At 20 years of age, Adam Vassallo and Vincent Atallah, members of Ontario’s PenFinancial Credit Union (21,000 members, $545 million in assets) are more money-savvy than most young adults. As the co-founders of Don’t Freak Out!, they are helping high school students throughout the Greater Toronto Area and Niagara Region learn how to navigate the tricky financial pathway into adulthood without stumbling into major money roadblocks. Best of all, the lessons that Vassallo and Atallah are passing on aren’t rules gleaned from dry, how-to books about personal budgeting or financial planning. Rather, they are lessons that Atallah and Vassallo learned in the trenches of adolescence, succumbing to—then learning how to avoid—the many consumer temptations that can upend a young adult’s credit rating, not to mention empty their wallet.
Vassallo, a third-year biomedical sciences student at Queen’s University in Kingston, Ont., also operates a business giving private swimming lessons, a company that grew out of his first job as a lifeguard in his hometown of St. Catharines, Ont. This is where Vassallo met Atallah, who were both student leaders on the St. Catharines’ mayor’s advisory council.
As a busy working student, Vassallo stays on top of his academic and extra-curricular activities by keeping two large calendar boards marked with all relevant due dates above his desk — and abstaining from Netflix. “A huge time-saver,” he says of the latter. Oh, and he always pays down his credit card in full every 10 days, to avoid paying any interest fees that might accrue thanks to a weakness for designer denim. Yes, that’s every 10 days.
Atallah, a third-year student at the University of Ottawa, studying corporate communications and business, has worked in retail (Tim Horton’s, American Eagle, Danier, Roots, among others) since he was an early teen – long enough to pay off a racing-red Kia Forte. “I’m a car nut,” he admits. Like Vassallo, he has been able to live within his means and manage his student debt by becoming a master of time-management and keeping a very detailed personal budget. “It’s one thing to have it all it in your head but to actually write it out by hand is very powerful,” he says.
“Our research shows that students are much more willing to listen to their peers.” – Vincent Atallah
Still, for all their financial acumen and impressive self-control, both have fallen prey to a temptation to which almost everyone can relate: the dreaded, budget-derailing Starbucks habit. Atallah’s “aha” moment occurred in Grade 12. Every morning, he’d go to his first class with a latte in hand. “Have you ever calculated how much that costs?” his teacher asked one day. She did the math on the chalkboard. “It worked out to something like $3,600 a year,” Atallah recalls. “What a terrible waste of money.”
Vassallo’s Starbucks’ epiphany came the following year, when he was a first-year university student living away from home for the first time. “It’s very alluring, having all this freedom but it’s also very easy to become careless,” he says. “I clued in about halfway through the year. I thought, ‘Hey, I have coffee included in my meal plan. I can go to the dining hall and get it for free.’ ”
Sometimes, it is the little financial decisions—as small as the accrued cost of a Starbucks latte—for which students are not prepared when they hit university. As Canadian household debt soars to record-high levels—Statistics Canada recently reported that citizens now owe $1.67 in credit market debt for every dollar of adjusted household disposable income—it is never too early to learn those crucial lessons, which often, unfortunately, aren’t taught in school.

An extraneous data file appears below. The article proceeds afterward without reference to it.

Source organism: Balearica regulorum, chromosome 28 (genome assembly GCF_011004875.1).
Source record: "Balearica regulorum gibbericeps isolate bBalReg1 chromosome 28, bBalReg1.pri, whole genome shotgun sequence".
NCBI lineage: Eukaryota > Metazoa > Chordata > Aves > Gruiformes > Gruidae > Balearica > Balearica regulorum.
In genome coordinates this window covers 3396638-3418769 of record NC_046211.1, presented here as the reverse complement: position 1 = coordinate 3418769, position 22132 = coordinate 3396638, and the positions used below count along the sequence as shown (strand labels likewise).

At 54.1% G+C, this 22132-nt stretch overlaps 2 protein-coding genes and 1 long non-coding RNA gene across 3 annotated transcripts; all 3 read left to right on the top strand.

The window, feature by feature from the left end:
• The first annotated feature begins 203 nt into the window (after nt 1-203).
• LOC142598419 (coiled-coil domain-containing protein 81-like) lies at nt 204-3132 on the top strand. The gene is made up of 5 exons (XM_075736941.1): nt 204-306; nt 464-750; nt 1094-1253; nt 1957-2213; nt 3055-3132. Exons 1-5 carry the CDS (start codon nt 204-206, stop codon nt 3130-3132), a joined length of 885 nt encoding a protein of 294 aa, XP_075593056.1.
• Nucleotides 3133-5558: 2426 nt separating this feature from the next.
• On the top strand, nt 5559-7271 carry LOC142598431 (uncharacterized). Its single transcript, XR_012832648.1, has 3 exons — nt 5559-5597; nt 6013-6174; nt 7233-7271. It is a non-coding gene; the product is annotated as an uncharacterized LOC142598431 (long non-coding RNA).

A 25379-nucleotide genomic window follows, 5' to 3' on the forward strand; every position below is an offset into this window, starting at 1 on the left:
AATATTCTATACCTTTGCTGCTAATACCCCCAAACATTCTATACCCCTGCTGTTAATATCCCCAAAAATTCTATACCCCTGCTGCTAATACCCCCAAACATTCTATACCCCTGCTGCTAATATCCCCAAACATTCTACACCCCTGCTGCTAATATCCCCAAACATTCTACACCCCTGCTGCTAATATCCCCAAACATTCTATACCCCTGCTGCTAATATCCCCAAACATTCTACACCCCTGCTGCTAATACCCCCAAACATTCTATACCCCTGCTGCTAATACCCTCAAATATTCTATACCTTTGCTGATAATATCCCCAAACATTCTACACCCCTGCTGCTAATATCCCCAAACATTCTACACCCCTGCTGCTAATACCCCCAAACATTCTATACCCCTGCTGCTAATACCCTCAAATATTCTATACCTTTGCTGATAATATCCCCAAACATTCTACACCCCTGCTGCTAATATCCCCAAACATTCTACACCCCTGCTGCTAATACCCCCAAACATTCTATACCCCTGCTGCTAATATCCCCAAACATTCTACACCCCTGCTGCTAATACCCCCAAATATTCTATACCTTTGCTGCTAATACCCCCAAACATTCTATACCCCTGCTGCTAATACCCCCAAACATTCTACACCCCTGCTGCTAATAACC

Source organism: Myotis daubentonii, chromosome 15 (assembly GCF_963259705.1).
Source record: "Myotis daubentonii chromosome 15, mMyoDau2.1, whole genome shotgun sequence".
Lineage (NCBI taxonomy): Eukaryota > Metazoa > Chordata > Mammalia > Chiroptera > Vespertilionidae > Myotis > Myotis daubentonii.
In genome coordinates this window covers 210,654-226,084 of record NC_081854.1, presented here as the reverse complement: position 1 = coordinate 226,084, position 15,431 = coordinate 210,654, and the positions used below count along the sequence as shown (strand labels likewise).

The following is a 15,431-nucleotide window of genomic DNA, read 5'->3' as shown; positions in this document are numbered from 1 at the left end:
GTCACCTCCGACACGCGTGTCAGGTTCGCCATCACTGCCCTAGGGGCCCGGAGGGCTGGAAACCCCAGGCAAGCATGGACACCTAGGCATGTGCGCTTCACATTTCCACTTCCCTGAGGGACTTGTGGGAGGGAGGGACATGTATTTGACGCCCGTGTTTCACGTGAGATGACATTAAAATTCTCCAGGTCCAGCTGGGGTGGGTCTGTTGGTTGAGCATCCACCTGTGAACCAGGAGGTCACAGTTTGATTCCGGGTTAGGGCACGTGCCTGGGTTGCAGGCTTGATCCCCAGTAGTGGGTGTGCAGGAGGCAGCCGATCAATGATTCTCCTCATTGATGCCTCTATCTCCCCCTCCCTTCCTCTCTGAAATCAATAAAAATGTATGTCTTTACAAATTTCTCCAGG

Thanks to Vassallo and Atallah, 600 high-school students from the Regional Municipality of Niagara learned some of these valuable lessons, and more, during a day-long financial literacy seminar held over two consecutive days at Brock University in St. Catharines, Ontario last February. Sponsored by PenFinancial Credit Union (where Atallah also worked as a teller in high school), the annual seminar, now in its second year, featured keynote talks from millennial financial coaches, in addition to smaller, interactive breakout sessions on bank accounts, managing credit, scholarships and bursaries, budgeting, expenses and spending habits.
Now that the Ontario Ministry of Education has announced it will be rolling out a pilot-learning module on financial literacy in high school, it appears that Don’t Freak Out! has tapped into a much larger need, while showing potential for business growth. “We have a lot of experience with the provincial politics,” says Atallah, explaining how they both sat on curriculum review boards during high school. “We definitely see this as an opportunity.”
While neither young men claim to be financial experts, they do have the advantage of youth on their side. “We’re only four years out of high school ourselves,” says Atallah. “Our research shows that students are much more willing to listen to their peers. When we’re planning our seminars, we’re always thinking, ‘If we were listening to this, would we be bored?’ ”
In addition to utilizing technology as much as possible, the seminar includes a take-home tool, a decision-making simulation that can help attendees think through future spending choices, whether buying a Starbucks latte or deciding which post-secondary institution to attend. “At the end of the day, I sat down in the auditorium while they were filling out” the simulation, says Vassallo. “It was late and they’d been given a lot of information. I half expected to see most of them on the phone or maybe even sleeping. But as I looked around, everyone was really thinking critically. I thought, ‘Wow, if they are fully engaged with this, we are doing something right and we are doing something that really matters to these students.’ ” ◊